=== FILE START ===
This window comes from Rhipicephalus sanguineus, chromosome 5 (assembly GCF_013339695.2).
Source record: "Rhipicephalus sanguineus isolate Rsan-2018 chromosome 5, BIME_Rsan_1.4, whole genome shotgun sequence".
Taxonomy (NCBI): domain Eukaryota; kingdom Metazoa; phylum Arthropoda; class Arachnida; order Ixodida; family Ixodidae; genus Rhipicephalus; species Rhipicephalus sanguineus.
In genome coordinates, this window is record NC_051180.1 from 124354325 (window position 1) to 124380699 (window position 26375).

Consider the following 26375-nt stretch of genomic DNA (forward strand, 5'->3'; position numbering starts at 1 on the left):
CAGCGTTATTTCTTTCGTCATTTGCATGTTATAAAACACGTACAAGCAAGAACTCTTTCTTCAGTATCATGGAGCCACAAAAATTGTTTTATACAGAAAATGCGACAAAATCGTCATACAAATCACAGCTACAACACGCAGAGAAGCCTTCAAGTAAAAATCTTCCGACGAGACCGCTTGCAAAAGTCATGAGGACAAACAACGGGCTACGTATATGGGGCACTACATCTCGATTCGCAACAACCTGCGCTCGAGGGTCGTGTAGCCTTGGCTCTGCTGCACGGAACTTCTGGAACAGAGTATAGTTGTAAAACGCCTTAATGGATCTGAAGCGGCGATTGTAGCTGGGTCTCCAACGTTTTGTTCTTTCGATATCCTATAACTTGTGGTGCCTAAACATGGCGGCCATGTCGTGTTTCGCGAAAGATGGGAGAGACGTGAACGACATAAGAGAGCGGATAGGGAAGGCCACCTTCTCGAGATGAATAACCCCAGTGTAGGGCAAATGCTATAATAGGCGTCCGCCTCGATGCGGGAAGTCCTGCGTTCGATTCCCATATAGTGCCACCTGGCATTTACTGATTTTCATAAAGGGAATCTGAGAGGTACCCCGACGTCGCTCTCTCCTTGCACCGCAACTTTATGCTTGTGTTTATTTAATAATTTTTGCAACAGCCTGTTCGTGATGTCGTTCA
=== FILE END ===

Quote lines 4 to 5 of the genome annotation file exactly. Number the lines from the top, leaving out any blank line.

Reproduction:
In genome coordinates, this window is record NC_051180.1 from 124354325 (window position 1) to 124380699 (window position 26375).

Consider the following 26375-nt stretch of genomic DNA (forward strand, 5'->3'; position numbering starts at 1 on the left):